Stage 6: Random ancillary academic treatises

I know a fair few of my readers are LGBT allies and/or queer culture critics, so I thought I'd have a go at covering this.

Chaplin gets a mention in a lot of early histories of queer cinema just for the fact that he was writing gags that turned on implied homosexuality back in the nineteen-teens, before such things were commonly committed to film. Then he gets another one for being one of the few writers who didn't end them all with someone asserting the status quo by beating the tar out of the sissyboy. There are dozens and dozens of these things that I still haven't seen, but the ones I've caught so far are based on the general principle of "humans do some damn stupid things sometimes" and not particularly any more disparaging or insulting than any of the gags based on people doing damn stupid heterosexual things, which are basically all of them.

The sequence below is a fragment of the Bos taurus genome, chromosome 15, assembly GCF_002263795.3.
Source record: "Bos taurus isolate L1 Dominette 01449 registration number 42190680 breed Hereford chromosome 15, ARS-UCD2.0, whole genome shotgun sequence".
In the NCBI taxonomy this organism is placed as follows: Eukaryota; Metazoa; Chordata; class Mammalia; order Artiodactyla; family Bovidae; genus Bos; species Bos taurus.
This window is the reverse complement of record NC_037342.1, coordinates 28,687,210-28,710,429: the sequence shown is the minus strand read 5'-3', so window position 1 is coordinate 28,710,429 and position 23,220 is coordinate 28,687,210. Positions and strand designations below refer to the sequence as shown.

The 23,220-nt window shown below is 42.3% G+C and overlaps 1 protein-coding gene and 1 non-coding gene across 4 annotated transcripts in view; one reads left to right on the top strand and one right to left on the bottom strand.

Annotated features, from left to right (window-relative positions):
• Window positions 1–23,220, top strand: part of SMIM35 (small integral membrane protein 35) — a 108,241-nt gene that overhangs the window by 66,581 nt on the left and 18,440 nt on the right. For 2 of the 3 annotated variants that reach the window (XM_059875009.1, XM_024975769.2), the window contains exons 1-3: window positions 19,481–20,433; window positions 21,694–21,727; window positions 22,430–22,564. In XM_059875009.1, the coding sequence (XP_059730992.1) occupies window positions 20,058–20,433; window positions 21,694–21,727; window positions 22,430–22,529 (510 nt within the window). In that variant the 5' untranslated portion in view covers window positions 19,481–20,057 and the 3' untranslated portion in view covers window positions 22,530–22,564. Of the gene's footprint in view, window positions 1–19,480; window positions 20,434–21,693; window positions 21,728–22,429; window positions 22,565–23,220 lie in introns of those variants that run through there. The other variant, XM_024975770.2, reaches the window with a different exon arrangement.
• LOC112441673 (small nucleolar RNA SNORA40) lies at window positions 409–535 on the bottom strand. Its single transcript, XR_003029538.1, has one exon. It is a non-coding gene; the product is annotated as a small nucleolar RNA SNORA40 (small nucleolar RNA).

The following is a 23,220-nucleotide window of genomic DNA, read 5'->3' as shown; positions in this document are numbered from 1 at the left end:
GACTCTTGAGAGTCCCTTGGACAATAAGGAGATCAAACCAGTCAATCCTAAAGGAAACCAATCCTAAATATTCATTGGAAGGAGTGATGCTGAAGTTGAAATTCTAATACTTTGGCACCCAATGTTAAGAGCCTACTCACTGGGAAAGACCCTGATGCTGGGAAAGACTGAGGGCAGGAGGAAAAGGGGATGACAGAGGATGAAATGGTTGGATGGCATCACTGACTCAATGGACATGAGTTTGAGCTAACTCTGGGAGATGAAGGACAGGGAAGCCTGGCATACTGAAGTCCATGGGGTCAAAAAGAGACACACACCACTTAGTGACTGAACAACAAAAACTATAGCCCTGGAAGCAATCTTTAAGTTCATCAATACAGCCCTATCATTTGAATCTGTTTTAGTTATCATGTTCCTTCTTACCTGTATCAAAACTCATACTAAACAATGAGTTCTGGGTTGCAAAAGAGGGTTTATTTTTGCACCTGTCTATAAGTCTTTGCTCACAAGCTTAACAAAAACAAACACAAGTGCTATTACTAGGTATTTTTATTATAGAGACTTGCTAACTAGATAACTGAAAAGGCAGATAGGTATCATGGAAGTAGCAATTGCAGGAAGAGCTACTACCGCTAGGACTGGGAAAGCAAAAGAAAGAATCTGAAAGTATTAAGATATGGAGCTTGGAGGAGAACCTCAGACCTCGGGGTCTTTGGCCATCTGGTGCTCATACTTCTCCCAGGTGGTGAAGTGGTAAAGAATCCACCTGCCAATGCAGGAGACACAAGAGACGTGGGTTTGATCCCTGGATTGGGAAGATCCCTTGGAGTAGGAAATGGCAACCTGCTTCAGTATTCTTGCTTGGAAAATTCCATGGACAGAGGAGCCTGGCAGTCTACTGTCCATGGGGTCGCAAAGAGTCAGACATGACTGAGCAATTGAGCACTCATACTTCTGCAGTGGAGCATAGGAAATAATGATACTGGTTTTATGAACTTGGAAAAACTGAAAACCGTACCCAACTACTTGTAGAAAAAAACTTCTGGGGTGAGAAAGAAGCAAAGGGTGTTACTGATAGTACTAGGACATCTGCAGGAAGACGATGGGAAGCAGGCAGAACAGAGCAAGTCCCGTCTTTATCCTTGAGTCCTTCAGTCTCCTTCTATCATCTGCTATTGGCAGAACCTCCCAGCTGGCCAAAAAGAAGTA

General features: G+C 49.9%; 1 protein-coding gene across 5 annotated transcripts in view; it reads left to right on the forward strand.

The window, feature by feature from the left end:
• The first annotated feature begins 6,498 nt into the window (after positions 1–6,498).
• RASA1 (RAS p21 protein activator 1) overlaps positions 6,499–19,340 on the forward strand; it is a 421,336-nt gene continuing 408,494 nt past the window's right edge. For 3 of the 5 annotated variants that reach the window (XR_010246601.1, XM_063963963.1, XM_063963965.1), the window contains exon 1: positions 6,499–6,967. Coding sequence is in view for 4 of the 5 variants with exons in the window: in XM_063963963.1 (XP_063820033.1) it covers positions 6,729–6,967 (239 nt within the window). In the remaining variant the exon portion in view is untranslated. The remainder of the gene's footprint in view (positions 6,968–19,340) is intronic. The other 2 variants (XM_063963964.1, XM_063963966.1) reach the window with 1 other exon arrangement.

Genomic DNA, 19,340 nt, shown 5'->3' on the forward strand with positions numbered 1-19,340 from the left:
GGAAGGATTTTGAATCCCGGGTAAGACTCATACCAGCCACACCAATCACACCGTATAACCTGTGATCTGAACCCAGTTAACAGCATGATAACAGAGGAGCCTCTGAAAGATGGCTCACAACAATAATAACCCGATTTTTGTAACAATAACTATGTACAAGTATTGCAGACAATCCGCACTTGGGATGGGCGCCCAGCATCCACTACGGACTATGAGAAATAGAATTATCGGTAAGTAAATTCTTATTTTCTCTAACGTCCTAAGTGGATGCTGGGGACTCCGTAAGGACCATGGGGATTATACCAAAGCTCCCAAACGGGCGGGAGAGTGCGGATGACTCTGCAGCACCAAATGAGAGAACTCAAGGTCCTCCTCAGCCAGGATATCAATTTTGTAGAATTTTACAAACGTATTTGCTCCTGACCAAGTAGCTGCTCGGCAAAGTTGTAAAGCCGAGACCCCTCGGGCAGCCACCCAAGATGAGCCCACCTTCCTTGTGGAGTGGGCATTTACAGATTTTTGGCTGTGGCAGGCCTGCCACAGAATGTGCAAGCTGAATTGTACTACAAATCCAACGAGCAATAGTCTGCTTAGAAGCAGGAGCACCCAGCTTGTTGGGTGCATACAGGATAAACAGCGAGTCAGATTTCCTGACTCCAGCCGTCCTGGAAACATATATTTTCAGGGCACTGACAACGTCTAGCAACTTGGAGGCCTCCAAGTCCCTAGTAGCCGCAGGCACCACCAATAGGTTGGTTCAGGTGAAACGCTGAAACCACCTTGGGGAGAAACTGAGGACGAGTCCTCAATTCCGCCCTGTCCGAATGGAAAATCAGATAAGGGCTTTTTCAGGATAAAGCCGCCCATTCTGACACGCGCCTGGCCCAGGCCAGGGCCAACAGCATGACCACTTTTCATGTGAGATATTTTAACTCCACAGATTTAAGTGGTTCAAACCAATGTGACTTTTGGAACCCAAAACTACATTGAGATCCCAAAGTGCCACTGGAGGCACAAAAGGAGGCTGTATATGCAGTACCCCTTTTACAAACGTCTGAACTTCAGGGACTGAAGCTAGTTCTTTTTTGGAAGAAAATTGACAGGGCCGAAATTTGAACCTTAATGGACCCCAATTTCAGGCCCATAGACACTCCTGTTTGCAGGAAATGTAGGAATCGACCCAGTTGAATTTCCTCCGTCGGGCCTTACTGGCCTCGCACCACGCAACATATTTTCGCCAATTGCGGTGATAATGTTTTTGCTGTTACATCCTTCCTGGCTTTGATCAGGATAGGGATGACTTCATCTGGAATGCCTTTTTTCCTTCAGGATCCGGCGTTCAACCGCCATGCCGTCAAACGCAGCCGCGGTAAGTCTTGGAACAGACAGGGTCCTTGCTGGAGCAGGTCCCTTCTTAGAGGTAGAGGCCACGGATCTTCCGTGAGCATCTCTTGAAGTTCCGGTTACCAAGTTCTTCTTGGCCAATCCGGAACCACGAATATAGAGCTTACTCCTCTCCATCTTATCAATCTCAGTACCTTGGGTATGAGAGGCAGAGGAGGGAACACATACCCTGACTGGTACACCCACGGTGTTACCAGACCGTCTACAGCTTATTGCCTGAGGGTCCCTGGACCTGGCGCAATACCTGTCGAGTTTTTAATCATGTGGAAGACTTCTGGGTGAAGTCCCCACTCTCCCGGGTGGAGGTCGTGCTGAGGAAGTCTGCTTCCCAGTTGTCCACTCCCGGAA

One may ask if perhaps Chaplin decided to start writing these particular gags into his shorts in order to scandalize people. One may rest assured that if Chaplin were attempting to piss someone off, one would not need to ask. Nobody ever has to inquire about, say, The Great Dictator, which was specifically meant to poke Hitler right in the eye, or Monsieur Verdoux, which was evidently Chaplin's effort to start every conceivable stupid argument with the censor board and win. His subtlety was reserved for his actual acting. If he wrote it into a scene, it's there first and foremost because he thought it was funny. Studios did not take out things he put in -- nor put back in things he took out, particularly after the time one of them decided to re-cut one of Chaplin's films after he left them, and he was so absolutely apoplectic about them touching one of his babies that he managed to make his displeasure known immediately, despite being two or three states away at the time.